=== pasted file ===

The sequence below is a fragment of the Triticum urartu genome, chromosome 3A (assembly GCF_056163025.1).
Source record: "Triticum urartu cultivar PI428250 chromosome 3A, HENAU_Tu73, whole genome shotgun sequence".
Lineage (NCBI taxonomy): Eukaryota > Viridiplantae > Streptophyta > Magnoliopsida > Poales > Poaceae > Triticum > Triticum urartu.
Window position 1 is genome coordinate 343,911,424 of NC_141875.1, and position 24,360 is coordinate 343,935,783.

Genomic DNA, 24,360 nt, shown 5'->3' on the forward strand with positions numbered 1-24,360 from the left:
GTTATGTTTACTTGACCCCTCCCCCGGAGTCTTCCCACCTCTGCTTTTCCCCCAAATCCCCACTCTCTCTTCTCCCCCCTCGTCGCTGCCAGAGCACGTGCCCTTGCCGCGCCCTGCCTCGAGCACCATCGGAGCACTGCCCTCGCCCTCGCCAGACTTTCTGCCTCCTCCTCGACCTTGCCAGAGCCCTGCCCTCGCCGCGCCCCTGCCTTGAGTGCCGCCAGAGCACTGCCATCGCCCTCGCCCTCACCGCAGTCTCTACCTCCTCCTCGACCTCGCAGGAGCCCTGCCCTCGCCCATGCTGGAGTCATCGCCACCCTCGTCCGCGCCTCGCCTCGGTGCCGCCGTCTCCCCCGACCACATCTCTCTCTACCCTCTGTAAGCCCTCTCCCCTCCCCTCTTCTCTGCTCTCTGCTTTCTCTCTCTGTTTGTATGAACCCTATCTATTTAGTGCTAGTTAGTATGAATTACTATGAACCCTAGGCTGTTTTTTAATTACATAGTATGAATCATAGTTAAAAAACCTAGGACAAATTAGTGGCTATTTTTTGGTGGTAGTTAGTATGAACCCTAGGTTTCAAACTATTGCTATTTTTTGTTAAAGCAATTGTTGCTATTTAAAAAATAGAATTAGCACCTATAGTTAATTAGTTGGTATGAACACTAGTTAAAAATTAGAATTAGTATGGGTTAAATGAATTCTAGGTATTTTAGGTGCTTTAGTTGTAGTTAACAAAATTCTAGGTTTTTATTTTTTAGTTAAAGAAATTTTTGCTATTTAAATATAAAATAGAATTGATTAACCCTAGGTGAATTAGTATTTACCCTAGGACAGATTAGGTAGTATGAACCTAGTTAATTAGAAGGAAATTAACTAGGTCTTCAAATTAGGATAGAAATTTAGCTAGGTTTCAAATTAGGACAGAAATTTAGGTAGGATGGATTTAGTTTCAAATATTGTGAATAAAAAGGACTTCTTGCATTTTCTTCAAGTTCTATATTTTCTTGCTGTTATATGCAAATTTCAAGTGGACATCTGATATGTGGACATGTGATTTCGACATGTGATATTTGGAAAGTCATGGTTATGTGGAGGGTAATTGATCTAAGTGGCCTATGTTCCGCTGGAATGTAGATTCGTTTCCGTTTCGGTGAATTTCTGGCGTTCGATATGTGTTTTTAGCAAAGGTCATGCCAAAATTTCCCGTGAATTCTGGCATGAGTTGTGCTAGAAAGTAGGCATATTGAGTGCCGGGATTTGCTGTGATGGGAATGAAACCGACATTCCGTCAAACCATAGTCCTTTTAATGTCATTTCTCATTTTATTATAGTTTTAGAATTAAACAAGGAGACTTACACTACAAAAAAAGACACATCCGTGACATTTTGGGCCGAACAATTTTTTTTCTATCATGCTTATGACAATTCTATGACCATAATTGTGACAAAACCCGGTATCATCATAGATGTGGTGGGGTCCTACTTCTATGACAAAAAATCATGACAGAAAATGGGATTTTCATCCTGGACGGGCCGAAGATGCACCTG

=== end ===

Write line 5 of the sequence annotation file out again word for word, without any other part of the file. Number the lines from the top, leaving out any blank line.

Genomic DNA, 24,360 nt, shown 5'->3' on the forward strand with positions numbered 1-24,360 from the left: